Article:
by Charles Pastoor
When I was in college, I heard a lot about how life was a journey. People were always on a journey and they were typically looking for themselves. If they had the means or an adequate sense of adventure and were particularly ambitious, they went on literal journeys, wandering around Europe or South America, always in hopes of bumping into themselves and making their own acquaintance. Maybe it wasn’t so crazy; after all, back then the world population was a paltry five billion. But even with those odds, you might have to spend a long time sitting in that café in Paris (where supposedly everyone goes), watching the crowds milling about, before you spied yourself walking by. Plus, the self-seeking pilgrims always seemed to be striking out blind, without an address or phone number or even a general sense of what direction they should actually be headed in. One might take them to the airport and wave goodbye as they boarded their flight and watch the taillights of the plane as it veered south towards Santiago. But one always did so with the sneaking suspicion that their chances would be equally good or even better in Copenhagen or Chengdu.
I didn’t have the means or inclination to make any of those journeys, and I was pretty sure that I wouldn’t find myself anyway, my hunch being that I was neither wearing lederhosen and blowing an alp-horn in Switzerland, nor spear-hunting with the indigenous tribes of the Amazon, nor doing anything else of much interest. If I could have afforded such a trip or weren’t frightened by the perils of travel, I might have undertaken such a journey myself but with the opposite hope—that of getting away from myself, of leaving me behind on the southeast end of Grand Rapids, Michigan. But I knew that such a journey would be futile—with my luck, no matter where I managed to go, I’d be the guy who actually did manage to find myself, my own bad penny, or pfennig or pence. And there we’d be, stuck with each other, the one traveling companion I couldn’t shake because he had agreed to pay for our flight, the one whom I could only dream of ditching in a hostel in Budapest.
I don’t know if people still talk about finding themselves, but I suspect they are still trying to do it. And with the internet, self-discovery has become easier than ever, since there is always the possibility that you might be just a few clicks of the mouse away from . . . you. What with all the dating apps and websites that offer to help you locate your soulmate, it seems like there would be at least one that offers, for a minimal fee, to help you locate your soul. In the meantime, you can take all kinds of personality tests that help you figure out who you are, which should make it easier to find yourself, should it come to that.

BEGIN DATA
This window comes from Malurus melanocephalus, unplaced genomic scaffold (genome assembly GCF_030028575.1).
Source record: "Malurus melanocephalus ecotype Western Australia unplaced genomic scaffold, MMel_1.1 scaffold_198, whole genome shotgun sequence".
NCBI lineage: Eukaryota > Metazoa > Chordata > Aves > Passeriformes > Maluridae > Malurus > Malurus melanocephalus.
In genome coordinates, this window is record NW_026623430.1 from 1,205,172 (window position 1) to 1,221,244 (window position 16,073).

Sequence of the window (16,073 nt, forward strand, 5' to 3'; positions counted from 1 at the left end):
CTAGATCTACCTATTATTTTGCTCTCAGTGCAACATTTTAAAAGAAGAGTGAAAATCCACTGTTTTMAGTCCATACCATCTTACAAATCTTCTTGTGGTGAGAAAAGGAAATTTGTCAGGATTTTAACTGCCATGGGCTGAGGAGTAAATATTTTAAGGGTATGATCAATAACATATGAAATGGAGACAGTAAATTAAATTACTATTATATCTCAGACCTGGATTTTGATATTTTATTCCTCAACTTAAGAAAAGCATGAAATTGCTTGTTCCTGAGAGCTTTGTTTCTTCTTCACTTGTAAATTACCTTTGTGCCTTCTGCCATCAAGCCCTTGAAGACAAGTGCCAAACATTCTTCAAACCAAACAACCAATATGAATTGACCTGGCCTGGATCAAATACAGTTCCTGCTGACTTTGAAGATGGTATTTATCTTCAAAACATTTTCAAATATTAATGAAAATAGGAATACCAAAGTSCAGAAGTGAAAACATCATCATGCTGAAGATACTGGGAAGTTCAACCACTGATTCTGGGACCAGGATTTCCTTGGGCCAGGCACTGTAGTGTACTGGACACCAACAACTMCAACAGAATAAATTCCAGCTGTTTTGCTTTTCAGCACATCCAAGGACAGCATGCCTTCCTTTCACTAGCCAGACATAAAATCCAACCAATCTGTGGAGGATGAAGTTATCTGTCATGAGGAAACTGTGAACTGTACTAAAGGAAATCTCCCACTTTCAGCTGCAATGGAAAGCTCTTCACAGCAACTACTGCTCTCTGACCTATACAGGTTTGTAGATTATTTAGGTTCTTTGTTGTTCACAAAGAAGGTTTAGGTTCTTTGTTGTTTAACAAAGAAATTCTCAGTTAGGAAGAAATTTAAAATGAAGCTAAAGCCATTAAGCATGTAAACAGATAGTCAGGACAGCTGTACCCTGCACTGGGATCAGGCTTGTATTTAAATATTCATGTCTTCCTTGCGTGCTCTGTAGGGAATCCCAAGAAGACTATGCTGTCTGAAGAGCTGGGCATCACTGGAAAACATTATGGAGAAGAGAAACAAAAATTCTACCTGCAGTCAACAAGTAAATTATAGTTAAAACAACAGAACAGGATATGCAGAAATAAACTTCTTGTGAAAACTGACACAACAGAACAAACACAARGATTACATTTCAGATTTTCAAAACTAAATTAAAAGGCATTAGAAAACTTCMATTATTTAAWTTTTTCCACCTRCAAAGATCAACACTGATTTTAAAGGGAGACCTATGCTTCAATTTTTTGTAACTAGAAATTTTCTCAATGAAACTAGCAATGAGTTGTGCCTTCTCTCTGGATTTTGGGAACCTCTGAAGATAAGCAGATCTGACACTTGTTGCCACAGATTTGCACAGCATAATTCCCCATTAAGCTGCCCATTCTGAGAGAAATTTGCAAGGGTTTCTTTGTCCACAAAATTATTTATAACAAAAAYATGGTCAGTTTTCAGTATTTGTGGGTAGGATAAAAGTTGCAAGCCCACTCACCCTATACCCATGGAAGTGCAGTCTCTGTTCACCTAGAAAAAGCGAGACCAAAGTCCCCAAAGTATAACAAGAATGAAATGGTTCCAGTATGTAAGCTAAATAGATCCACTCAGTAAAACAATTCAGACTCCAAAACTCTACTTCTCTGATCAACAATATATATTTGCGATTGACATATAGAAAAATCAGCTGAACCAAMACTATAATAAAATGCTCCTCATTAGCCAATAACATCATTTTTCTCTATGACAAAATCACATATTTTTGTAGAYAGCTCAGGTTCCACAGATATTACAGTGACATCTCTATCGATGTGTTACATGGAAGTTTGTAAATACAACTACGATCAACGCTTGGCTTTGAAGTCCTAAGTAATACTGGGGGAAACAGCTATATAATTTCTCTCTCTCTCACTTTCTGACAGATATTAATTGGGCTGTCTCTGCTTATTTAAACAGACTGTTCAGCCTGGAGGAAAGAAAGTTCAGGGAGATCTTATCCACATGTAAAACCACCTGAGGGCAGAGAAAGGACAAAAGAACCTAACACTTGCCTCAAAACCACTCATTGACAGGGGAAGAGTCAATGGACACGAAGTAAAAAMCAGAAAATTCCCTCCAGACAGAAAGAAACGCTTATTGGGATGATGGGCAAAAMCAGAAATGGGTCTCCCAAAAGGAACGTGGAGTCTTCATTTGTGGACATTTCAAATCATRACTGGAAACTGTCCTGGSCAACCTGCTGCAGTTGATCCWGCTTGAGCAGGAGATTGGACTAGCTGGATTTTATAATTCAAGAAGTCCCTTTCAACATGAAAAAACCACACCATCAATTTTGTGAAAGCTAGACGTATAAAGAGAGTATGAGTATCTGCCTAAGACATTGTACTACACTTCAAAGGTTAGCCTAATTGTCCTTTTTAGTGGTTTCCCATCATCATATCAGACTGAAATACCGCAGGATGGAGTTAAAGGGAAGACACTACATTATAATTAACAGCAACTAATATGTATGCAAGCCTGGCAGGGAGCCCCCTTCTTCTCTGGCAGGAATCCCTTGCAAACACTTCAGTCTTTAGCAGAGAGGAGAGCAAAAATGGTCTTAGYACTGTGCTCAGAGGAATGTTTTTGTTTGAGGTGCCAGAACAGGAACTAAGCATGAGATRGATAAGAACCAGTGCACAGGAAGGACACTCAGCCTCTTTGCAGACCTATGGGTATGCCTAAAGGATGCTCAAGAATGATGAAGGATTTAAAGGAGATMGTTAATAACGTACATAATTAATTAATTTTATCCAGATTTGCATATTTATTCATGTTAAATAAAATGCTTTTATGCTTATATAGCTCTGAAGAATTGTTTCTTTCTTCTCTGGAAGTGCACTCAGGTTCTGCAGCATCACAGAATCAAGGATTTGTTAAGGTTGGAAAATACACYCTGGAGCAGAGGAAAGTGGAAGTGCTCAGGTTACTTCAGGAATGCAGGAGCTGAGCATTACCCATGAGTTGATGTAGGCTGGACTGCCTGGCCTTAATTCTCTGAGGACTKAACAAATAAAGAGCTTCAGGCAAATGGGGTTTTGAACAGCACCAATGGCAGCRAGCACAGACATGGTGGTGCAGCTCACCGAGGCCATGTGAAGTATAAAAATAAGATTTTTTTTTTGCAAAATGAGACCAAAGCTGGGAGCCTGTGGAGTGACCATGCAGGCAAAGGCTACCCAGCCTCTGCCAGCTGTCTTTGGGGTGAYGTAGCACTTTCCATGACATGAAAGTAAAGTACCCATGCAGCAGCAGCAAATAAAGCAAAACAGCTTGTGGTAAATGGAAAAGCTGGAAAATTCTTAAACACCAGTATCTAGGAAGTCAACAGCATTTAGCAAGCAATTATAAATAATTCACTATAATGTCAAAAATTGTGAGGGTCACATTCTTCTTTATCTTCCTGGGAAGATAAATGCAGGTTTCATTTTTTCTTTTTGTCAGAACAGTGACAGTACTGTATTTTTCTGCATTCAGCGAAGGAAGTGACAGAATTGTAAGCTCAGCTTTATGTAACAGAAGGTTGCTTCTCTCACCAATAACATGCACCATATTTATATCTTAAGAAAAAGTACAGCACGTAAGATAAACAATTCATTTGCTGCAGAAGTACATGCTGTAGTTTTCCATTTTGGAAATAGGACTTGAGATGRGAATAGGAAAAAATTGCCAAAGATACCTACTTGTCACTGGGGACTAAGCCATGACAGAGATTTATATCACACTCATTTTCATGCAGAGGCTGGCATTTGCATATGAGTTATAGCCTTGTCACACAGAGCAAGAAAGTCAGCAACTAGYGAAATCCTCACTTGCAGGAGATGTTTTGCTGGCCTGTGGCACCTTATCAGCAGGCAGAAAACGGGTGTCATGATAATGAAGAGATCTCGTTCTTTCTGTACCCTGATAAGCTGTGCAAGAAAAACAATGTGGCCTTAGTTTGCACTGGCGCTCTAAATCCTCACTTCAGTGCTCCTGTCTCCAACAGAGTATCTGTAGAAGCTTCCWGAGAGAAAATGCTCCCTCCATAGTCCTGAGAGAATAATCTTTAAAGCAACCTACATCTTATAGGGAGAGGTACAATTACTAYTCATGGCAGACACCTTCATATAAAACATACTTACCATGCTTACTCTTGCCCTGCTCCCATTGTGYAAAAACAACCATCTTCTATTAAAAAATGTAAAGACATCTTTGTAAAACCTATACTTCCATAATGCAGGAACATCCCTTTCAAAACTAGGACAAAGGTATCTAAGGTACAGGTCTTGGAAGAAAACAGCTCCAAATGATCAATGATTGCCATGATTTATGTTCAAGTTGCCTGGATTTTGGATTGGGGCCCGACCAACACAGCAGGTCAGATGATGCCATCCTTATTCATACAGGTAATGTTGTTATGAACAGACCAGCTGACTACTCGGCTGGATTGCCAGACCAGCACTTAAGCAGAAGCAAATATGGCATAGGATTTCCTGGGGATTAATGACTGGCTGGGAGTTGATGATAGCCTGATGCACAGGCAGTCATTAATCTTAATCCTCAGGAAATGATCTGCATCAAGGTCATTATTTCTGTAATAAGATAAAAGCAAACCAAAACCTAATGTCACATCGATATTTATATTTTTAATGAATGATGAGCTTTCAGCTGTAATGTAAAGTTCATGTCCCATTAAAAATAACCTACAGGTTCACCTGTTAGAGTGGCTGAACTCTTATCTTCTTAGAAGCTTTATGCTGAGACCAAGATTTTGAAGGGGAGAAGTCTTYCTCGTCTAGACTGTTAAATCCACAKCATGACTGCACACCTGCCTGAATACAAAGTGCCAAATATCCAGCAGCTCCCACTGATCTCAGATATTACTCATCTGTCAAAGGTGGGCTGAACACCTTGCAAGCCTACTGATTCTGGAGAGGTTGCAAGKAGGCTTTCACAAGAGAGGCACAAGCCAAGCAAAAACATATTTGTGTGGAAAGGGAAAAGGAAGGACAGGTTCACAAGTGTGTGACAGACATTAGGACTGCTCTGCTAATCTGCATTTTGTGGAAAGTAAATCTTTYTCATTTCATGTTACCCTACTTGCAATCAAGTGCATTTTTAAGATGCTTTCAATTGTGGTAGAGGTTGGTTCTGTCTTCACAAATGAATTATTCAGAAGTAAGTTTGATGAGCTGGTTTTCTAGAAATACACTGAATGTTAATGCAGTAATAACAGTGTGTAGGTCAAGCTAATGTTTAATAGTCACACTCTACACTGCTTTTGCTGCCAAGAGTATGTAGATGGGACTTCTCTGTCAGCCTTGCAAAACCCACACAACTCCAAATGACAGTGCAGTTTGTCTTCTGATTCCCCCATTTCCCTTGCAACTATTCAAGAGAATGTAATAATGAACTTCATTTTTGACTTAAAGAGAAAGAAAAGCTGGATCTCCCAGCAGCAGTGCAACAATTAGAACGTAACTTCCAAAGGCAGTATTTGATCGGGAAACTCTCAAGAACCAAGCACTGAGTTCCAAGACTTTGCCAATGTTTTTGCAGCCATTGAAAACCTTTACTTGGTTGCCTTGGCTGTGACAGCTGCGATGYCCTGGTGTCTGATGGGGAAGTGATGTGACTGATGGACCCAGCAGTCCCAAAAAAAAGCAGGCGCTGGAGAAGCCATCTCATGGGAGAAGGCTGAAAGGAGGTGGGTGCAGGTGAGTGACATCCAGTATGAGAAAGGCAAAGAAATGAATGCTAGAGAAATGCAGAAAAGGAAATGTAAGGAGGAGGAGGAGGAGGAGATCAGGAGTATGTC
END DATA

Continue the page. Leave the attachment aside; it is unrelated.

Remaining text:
A while back, I noticed that everyone on Facebook was taking quizzes designed to move the process along. Which character on Gilligan’s Island are you? Which 20th century autocrat? These quizzes helped you narrow it down, but they could also be confusing, especially since you might never have considered yourself to be a character on Gilligan’s Island or an autocratic statesman of the now-distant 1900s. As a child, I wanted to be the Professor because I figured he had the best chance of anyone on that island of seeing Ginger, the movie star, naked. But when I took the quiz, it told me I was Mrs. Howell, the millionaire’s wife. Francisco Franco probably watched Gilligan’s Island and lusted for Ginger just like I did. Had he lived long enough to take the quiz, he might have been forced to confront his internal contradictions as well, but how would I know? It turns out I am actually Pol Pot.
Then there are the personality assessments that take the whole business of discovering who you are a lot more seriously. Like many people, professional commitments have obliged me on several occasions to take the MBTI personality inventory. I’ve known people for whom this test is an absolute revelation. Finally, FINALLY, they could with scientific precision say who they really were: INTJ or ESTP or IDGS. The fact that there are only sixteen or seventeen categories to fall into simplifies everything, and it gives you a sense of belonging—a tribe of like-minded people not bound together by blood or religious or political belief. I’m an INTJ with a strong preference only for introversion. And I do feel a kinship with other INTJs, though I’ve noticed that we all tend to hate each other with an intensity and ferocity that is shocking to behold.
All of these quests for an identity seem quite useful to me, though, and it isn’t because any of us are likely to find ourselves in the byways of the worldwide web or tending yaks on the Tibetan plateau (unless of course we happen to be herdsmen on the Tibetan plateau) or anywhere else, at least not any time soon. Rather, the usefulness lies in the recognition, implicit in such a quest, that we are always both ourselves and someone else–the ones we are looking for and the ones doing the looking. We are, each of us, Henry Morton Stanley, bolos in hand, slashing our way through in search of Dr. Livingston, who is also each of us. I, for one, presume our Stanleys won’t find be finding our Livingstons, but that’s okay. Our scattered selves are like the bones in Ezekiel’s valley of vision. They may come together some day, but it isn’t because our tibias feel strangely and mysteriously connected to our fibulas (now hear the word of the Lord) and thus seek them out and find them. It will be another voice that binds them together, saying, “I will make breath enter you, and you will come to life. I will attach tendons to you and make flesh come upon you and cover you with skin; I will put breath in you, and you will come to life. Then you will know that I am the LORD.’” Presumably it is when we hear that voice that we may come together, self to self and bone to bone.